If you’re working as an independent contractor, you know that you need to take care of all aspects of your business, from making sure you have the proper small business liability insurance to taking care of your tax return. Your tax situation is going to be a bit different than the standard employee tax returns. As an independent contractor you work for yourself, which means that you don’t have an employer who withholds your taxes. You need to pay those yourself as part of your tax return. 1099 contractor taxes refer to your:
- State taxes
- Federal income taxes
- Social Security contribution
- Medicare contribution
If you’re an independent contractor you’ll be receiving the 1099 contractor form instead of a W-2 form. The 1099 form instructions explain all you need to know.
The biggest difference between filing as an employee and doing your taxes as an independent contractor is that as an independent contractor, you can deduct business expenses from the Schedule C form tax form. This is because an independent contractor is treated like a business owner, even if the only person who works for you is you. It’s useful because it brings down your overall tax liability.
You’ll need to submit your 1099-MISC by January 31, and also fill out any W-2s by then. This is an important date, because it used to be later, and was recently changed. The due date for 2017 Schedule C returns is April 17, 2018. A great calendar of all deadlines for small business taxes in 2018 can be found here.
How Can I Prepare for Filing Taxes as an Independent Contractor?
Before filing your independent contractor tax return, you’ll need to prepare a few things.:
- Gather your tax documentation. This means finding every 1099 form that you’ve received from clients.
- Collect all your business receipts. You can deduct all of your ordinary and necessary business expenses from your income before you calculate tax, so make sure that you keep a record of what you spend during the year. You’ll be asked to prove your expenses.
- Calculate your deductions. You can deduct any expense that is considered to be ‘ordinary and necessary,’ meaning that you need it to do your job and it is an expected part of your job. Business costs which don’t count as deductible expenses could include hiring a limo to pick up your clients or buying fancy work clothes. Some common expenses include:Gas to drive to clients
- A new work computer or business software
- A portion of your rent and electricity if you work from home
- Print the correct tax forms from the IRS website:
- Form 1040 is your main tax return form
- Schedule C or C-EZ for deducting business expenses
- Schedule SE for estimating quarterly taxes
How Do I Complete These Forms?
- Calculate your gross income for the last tax year. This should be a simple matter of adding up the amount on every 1099 form you’ve received.
- You can then use Schedule C to list and add up your deductible business expenses. If your business expenses come to less than $5,000, you have no employees, and you’re not deducting for a home office, you can use Schedule C-EZ, which is much faster to complete.
- Then, write your total expenses on form 1040 to discover your net income.
- Use the table in form 1040 instructions and your net income to work out how much you owe in income and state taxes.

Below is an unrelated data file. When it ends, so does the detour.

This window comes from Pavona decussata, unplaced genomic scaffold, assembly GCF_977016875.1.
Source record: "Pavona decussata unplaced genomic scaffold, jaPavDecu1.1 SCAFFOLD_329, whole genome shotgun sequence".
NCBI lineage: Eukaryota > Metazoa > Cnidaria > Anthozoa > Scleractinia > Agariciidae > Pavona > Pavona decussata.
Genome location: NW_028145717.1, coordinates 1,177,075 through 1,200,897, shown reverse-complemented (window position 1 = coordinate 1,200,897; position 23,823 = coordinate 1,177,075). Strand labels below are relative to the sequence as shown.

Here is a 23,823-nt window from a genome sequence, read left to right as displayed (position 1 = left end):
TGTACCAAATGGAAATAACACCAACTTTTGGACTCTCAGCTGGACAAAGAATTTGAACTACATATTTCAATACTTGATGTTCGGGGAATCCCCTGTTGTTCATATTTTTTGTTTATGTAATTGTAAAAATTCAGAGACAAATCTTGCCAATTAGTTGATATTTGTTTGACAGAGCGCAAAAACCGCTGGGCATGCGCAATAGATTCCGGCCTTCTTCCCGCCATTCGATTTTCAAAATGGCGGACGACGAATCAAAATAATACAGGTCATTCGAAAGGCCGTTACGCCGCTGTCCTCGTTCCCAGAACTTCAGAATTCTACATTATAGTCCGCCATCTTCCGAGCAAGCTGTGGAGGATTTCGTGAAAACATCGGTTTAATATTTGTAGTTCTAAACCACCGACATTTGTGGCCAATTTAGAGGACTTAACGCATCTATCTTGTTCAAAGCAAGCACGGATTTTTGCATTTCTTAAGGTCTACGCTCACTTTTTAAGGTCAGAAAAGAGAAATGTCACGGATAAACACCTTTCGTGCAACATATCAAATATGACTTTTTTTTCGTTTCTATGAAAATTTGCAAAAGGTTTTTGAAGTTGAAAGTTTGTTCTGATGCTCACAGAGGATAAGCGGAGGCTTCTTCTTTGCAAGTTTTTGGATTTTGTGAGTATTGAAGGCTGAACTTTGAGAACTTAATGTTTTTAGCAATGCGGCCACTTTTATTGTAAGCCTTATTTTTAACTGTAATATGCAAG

- You also need to calculate your Social Security and Medicare contributions. The rate for 2017 is 12.4% of your income for Social Security and 2.9% for Medicare. Note these amounts on form 1040 and add them together to get your estimated self-employment tax total.
- Now, file your forms online by the tax return deadline in April.
Common Questions and Mistakes
What is a 1099 form?
The 1099 form is the form you get from your clients instead of a W-2 form.
Can I do my tax return myself as an independent contractor?
As long as you keep careful track of all of your expenses and your income throughout the year, filing taxes as an independent contractor should be a relatively quick and painless process. There are clear form 1099 instructions as well as step-by-step guidance for form 1040 on the IRS website.
If I made less than $400, do I really need to declare my income as an independent contractor?
Yes, this is very important. Although you only owe self-employment taxes on a profit of over $400, if income that’s declared on a 1099 form isn’t included in your tax return, the IRS could get in touch to ask for clarification. And nobody wants that.
Can I make estimated payments for my taxes?
If you owe more than $1,000, the IRS requires you to make estimated advanced payments for both your income taxes and your Social Security and Medicare contributions next year. Divide that amount into four equal quarterly payments (or more, if you’d like). You can use the IRS form 1040-ES to declare the payments and send the money either electronically or by mailing in a check.
Does it really matter if I miss a quarterly estimated tax payment? I can just make it up when I do my tax return.
Many people think this is correct, but actually the IRS will charge you a penalty if you miss a quarterly payment. The quarterly payment dates for each tax year are:
Payment 1: April 15th
Payment 2: June 15th
Payment 3: September 15th
Payment 4: January 15th
If the payment date falls on a Sunday or legal holiday, then it’s deferred until the next working day.
Filing taxes as an independent contractor is easier than it sounds, but to do it right, you need to make sure you have considered all potential angles and double-checked important filing deadlines.